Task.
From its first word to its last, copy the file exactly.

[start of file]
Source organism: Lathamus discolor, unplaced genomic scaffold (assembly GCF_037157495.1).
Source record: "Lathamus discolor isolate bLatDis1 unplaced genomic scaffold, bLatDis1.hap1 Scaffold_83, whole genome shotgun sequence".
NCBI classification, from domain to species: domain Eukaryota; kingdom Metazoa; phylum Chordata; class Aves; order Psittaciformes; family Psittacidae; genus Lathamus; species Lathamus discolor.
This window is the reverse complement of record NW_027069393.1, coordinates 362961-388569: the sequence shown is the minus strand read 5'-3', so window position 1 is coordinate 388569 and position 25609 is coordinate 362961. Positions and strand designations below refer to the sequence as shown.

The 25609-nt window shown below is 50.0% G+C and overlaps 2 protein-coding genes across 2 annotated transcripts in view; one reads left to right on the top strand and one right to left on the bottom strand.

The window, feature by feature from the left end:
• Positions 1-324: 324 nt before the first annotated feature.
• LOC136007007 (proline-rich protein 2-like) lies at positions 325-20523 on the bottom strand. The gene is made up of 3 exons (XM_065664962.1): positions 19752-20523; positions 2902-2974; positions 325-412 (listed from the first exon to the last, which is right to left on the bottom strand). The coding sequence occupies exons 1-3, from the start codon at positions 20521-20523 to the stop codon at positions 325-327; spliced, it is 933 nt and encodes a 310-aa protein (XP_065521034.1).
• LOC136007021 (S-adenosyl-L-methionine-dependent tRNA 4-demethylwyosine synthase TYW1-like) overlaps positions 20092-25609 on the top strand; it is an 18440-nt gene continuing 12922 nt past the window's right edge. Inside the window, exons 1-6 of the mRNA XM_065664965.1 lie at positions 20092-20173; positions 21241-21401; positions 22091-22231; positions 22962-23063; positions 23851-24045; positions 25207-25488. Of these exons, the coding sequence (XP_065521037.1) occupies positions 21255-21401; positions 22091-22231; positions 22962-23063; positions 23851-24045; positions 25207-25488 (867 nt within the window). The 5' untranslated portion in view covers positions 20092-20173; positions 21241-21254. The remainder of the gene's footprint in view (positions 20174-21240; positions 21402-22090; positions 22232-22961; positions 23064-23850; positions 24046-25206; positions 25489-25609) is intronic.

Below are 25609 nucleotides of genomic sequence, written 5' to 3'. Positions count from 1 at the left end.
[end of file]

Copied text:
Source organism: Lathamus discolor, unplaced genomic scaffold (assembly GCF_037157495.1).
Source record: "Lathamus discolor isolate bLatDis1 unplaced genomic scaffold, bLatDis1.hap1 Scaffold_83, whole genome shotgun sequence".
NCBI classification, from domain to species: domain Eukaryota; kingdom Metazoa; phylum Chordata; class Aves; order Psittaciformes; family Psittacidae; genus Lathamus; species Lathamus discolor.
This window is the reverse complement of record NW_027069393.1, coordinates 362961-388569: the sequence shown is the minus strand read 5'-3', so window position 1 is coordinate 388569 and position 25609 is coordinate 362961. Positions and strand designations below refer to the sequence as shown.

The 25609-nt window shown below is 50.0% G+C and overlaps 2 protein-coding genes across 2 annotated transcripts in view; one reads left to right on the top strand and one right to left on the bottom strand.

The window, feature by feature from the left end:
• Positions 1-324: 324 nt before the first annotated feature.
• LOC136007007 (proline-rich protein 2-like) lies at positions 325-20523 on the bottom strand. The gene is made up of 3 exons (XM_065664962.1): positions 19752-20523; positions 2902-2974; positions 325-412 (listed from the first exon to the last, which is right to left on the bottom strand). The coding sequence occupies exons 1-3, from the start codon at positions 20521-20523 to the stop codon at positions 325-327; spliced, it is 933 nt and encodes a 310-aa protein (XP_065521034.1).
• LOC136007021 (S-adenosyl-L-methionine-dependent tRNA 4-demethylwyosine synthase TYW1-like) overlaps positions 20092-25609 on the top strand; it is an 18440-nt gene continuing 12922 nt past the window's right edge. Inside the window, exons 1-6 of the mRNA XM_065664965.1 lie at positions 20092-20173; positions 21241-21401; positions 22091-22231; positions 22962-23063; positions 23851-24045; positions 25207-25488. Of these exons, the coding sequence (XP_065521037.1) occupies positions 21255-21401; positions 22091-22231; positions 22962-23063; positions 23851-24045; positions 25207-25488 (867 nt within the window). The 5' untranslated portion in view covers positions 20092-20173; positions 21241-21254. The remainder of the gene's footprint in view (positions 20174-21240; positions 21402-22090; positions 22232-22961; positions 23064-23850; positions 24046-25206; positions 25489-25609) is intronic.

Below are 25609 nucleotides of genomic sequence, written 5' to 3'. Positions count from 1 at the left end.